1. I can make new friends easily.

  2. It’s okay for me to work in a group.

  3. I don’t usually feel awkward in social situations.

  4. I like to be the centre of attention.

  5. I prefer phone calls over texting or emails.

  6. I. Have rather a large group of friends.

  7. Being along gets really tiring for me, even it it’s for a short time.

  8. I can comfortable approach people I don’t know.

  9. I live a fast-paced lifestyle.

  10. I don’t like keeping things to myself.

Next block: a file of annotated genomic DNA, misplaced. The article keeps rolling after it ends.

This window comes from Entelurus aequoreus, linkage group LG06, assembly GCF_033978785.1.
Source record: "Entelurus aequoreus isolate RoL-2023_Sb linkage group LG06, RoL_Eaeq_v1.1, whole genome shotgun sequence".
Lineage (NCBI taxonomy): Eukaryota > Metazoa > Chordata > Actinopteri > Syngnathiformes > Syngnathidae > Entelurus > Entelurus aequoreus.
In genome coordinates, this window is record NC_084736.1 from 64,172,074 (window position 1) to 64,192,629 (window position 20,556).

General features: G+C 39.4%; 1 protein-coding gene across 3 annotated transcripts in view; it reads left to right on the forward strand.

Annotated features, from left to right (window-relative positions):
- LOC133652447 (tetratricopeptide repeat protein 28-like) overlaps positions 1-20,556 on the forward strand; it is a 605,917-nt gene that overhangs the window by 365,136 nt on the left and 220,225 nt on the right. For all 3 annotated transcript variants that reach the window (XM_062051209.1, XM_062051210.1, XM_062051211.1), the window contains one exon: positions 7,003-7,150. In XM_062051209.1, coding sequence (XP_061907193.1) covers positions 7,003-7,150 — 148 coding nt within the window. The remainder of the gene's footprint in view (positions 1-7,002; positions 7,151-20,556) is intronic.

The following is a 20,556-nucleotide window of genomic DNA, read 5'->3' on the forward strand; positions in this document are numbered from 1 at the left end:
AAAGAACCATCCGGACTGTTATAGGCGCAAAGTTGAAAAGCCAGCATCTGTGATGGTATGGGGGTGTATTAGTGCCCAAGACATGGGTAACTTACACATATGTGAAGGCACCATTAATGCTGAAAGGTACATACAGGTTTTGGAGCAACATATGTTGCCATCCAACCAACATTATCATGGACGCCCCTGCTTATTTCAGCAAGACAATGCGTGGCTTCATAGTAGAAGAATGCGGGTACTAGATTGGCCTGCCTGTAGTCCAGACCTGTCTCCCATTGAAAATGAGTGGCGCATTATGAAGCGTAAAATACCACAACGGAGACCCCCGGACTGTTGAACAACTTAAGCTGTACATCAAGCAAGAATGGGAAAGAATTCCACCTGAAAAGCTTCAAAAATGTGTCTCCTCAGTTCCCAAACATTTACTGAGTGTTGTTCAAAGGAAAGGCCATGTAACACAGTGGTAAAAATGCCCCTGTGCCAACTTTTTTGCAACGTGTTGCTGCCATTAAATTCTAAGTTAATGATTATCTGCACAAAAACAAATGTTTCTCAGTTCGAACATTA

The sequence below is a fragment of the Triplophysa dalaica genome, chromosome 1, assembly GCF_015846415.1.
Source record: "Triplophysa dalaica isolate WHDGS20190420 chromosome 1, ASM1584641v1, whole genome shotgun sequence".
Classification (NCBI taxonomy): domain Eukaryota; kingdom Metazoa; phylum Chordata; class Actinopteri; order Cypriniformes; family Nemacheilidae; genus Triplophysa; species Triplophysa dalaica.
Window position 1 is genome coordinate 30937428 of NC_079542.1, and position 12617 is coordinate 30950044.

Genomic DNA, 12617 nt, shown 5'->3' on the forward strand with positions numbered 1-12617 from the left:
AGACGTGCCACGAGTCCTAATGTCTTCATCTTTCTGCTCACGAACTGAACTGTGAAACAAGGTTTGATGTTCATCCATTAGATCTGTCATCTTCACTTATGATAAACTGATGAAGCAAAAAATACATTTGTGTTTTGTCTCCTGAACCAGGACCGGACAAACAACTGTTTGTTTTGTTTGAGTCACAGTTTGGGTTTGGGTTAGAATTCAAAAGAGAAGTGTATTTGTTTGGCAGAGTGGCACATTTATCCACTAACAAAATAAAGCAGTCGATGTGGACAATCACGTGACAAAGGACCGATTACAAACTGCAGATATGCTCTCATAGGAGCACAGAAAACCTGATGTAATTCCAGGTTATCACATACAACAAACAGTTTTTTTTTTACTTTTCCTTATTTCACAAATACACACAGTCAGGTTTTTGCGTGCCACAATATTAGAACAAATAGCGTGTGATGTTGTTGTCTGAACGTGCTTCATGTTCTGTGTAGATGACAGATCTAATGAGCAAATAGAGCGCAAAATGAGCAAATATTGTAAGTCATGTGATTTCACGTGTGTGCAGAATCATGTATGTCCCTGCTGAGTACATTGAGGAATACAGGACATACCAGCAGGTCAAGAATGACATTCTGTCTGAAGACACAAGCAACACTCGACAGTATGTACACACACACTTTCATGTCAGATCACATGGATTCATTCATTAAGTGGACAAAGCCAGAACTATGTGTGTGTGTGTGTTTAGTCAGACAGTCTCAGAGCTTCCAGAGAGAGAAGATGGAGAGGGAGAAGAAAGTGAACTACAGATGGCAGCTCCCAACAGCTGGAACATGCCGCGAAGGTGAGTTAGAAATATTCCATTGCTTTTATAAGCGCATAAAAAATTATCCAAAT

…. and so on up to 25. Then there will be 25 more questions assessing a person’s position on the sensing-intuition axis, and so on and so forth. Soon you have 100 questions and a personality type is spat out together with a name and a blurb telling you the sort of person you are. In the interests of full disclosure, this author has taken this test a number of times and generally is categorised by these tests as ISTJ (the “inspector’), INTP (the “thinker”), or INTJ (“the architect”) (there are lots of other silly labels), although most of his friends would probably say that he was an extroverted person. So the test seems to get one the one quality about which Jung, Myers’s and Briggs’s predecessor, was most certain about, consistently wrong.